“One exciting part of it is that we’re seeing people from all over the country come to our concerts, because they are online. We also decided to reach out to students in Latin American countries – so there are 35 kids from eight different Latin American countries who Zoom into our rehearsals. It’s been amazing for our kids to experience that sort of cultural exchange, as they’ve shared their lives and stories with us.”

“The DeVos Institute’s Capacity Building Initiative hit at a perfect time. Our founder, who had been with us for many years, had recently retired and we were in the middle of a huge transition. M.J. Murdock Charitable Trust initiated this idea among the major foundations in the Northwest, and in Oregon, providing capacity building programs to nonprofits and arts organizations – through a series of 12 to 18 months of group meetings, personal consultations and online activities.”

“We covered everything from how to have institutional marketing, building community around the arts, to how to effectively fund-raise. What we learned was so valuable as leaders. The program introduced us to new ways of thinking and driving the organization forward. It was critical for us to place the artistic program and the integrity of our education at the center, and link that to how we market ourselves as an institution to take the next step in branching out into the community.”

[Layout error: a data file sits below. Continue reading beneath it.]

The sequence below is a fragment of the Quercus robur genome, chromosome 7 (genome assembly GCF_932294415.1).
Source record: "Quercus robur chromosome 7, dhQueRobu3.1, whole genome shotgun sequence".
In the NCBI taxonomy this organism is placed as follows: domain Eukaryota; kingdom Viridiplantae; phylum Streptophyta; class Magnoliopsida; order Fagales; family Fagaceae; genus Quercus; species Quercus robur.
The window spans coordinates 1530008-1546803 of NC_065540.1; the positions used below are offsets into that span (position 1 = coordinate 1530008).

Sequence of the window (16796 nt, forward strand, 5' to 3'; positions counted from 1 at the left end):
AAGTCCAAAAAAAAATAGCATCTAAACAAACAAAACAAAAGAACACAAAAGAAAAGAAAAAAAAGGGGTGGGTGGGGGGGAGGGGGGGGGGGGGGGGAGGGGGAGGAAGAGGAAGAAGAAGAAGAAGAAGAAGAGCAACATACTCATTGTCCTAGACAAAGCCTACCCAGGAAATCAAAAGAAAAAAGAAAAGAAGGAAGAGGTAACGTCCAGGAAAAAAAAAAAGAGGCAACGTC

“It was really life changing for us as an arts organization, as well as other arts organizations in the community, to have funding from the Oregon Community Foundation, M.J. Murdock Charitable Trust, Paul G. Allen Family Foundation, Meyer Memorial Trust, Collins Foundation and Miller Foundation go toward this program. In addition, the foundations were there to meet, talk and hear about what was happening and how they can best support us.”

“Today we’re impacting youth, their families and our audiences thanks to the support we’ve gotten from this program. Their long-term commitment to the arts and organizations like ours allowed us to have the right set of values and priorities in place as we continued to grow and develop over the years.”

“Just one example of the innovative approach is a program called The Authentic Voice in collaboration with Portland-based Young Composers Project. At each of our three major concerts, we play a piece for full orchestra written by a local area student. In some cases, the composer even conducts the orchestra. It’s an incredible moment to hear music that’s never been heard before, written, performed and conducted by students.”

“Over the past several years, we’ve grown and expanded our education and outreach – the quality and creativity of our artistic programming – because of how we’ve shaped our vision after the DeVos Institute’s Capacity Building programs. All of this is possible because we began to think strategically through that program and it has yielded some wonderful results – as well as music – in the community.”

Diana Scoggins is the executive director of the Metropolitan Youth Symphony in Portland, Oregon. Philanthropy Roundtable is honored to tell her story and many others like her.